Argument 1

Talk:Wikiversity/Cold_fusion/Storms_(2010)/Radioactive_decay_of_contaminant

The argument here is that the reported heat from cold fusion could be due to a radioactive contaminant in the heavy water used, and he asserted radon as the possible source of heat and helium.

Kort (Caprice) was correct that Radon would produce both heat and helium.

If there is Radon contamination in the Deuterium gas, that Radon gas will enter the cell along with the Deuterium. Whatever Radon enters the cell will then decay with a half-life of 4 days, producing three Helium atoms inside the cell along with 23.9 Mev of heat from the decay sequence. In addition, the decay products will react chemically with the Deuterium to form metal deuterides, releasing some additional amount of exothermic heat.

This discussion went around and around, including participation by Dr. Storms, and Barry never acknowledged what was the utterly obvious and radical implausibility of this proposal. Instead, his last comment on the page was:

Abd are you familiar with the Ouroboros? For purposes of our (non-)discussion here, we can think of the Ourobouros sigil as a metaphor for a Baloney Ingestion Cult. —Caprice 10:54, 23 December 2010 (UTC)

CONCLUSION:

Kort displayed, in his comments, radical unfamiliarity with the experimental evidence in the field of cold fusion. He made hosts of counterfactual assumptions. He did not understand that there were many different kinds of experiments, and confused fact from one experiment with that from others. Instead, he focused on his theme, that “The null hypothesis had not been falsified.”

As I understand this, it would be that every “possible” alternative hypothesis had not been considered and shown to be false. Yet there is an unlimited number of possible alternative hypotheses. Normal scientific process focuses on what appears to be reasonably plausible. Kort invented an alternative hypothesis that was radically implausible from the outset, and never acknowledged that. Thus his Ourubouros image was appropriate for his behavior. I did not state this at the time, at least not on Wikiversity, but Kort was a troll, arguing for the sake of arguing, never conceding points.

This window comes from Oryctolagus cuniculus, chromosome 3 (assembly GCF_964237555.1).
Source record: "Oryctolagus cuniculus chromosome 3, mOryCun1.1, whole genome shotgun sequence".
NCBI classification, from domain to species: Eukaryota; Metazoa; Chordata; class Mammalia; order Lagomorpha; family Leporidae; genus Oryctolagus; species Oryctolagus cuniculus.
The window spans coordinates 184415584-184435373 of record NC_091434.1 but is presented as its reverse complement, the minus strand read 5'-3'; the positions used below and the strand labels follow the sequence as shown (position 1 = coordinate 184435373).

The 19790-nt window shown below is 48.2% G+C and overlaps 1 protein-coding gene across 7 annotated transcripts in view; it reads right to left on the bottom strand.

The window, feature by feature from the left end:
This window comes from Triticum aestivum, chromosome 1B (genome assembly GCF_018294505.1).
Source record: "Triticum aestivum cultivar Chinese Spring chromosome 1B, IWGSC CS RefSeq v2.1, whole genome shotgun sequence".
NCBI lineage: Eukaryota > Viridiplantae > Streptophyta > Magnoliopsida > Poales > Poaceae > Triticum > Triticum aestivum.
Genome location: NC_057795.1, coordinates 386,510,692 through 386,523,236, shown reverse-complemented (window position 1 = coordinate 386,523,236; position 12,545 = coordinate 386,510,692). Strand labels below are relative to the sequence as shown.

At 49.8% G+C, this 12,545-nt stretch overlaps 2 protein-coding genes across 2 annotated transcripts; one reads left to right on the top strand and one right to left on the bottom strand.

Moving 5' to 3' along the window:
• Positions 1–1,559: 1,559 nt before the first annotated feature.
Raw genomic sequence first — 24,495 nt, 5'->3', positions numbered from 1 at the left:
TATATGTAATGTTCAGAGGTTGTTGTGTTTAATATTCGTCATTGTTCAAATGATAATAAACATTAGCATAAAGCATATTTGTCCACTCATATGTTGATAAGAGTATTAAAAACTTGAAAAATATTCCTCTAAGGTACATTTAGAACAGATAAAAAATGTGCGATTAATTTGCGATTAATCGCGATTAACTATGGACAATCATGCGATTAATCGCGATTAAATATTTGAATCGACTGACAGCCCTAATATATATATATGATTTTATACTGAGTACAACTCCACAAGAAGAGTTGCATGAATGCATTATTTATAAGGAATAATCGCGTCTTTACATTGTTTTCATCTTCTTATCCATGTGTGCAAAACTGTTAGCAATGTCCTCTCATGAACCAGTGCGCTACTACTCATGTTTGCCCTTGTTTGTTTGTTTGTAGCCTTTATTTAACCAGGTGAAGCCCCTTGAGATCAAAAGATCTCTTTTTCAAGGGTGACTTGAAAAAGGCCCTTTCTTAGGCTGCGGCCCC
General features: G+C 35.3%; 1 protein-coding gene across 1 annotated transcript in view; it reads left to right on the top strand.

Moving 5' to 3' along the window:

Hypothesis: Radon contamination produced the heat and helium.

Inference: Heat and helium evolution would be greatest with new heavy water, and would steadily decline.

Experimental evidence: heat and helium do not appear in new experiments; with the Fleischmann-Pons protocol, they appear after weeks of electrolysis. The “contaminants” Kort talks about are not present in heavy water used for these experiments, but only after lengthy operation of the cell.

Conclusion: Radon contamination is not the source of heat in cold fusion experiments.

Additional comments

Kort had counterfactual concepts of what happens in the FP experiment:

To my mind, the most obvious explanation is that the Deuterium was not the reagent, but the solvent that carried all those contaminants into the cell. Almost surely those contaminants were in the heavy water from which the Deuterium was manufactured, and ended up as impurities in the Deuterium.

In the first quoted comment, Kort has the idea that deuterium gas is manufactured, and then enters the “cell” (which is the assembly of container, anode, cathode, electrolyte (heavy water plus a salt such as lithium deuteroxide), sometimes a recombiner, and temperature sensors).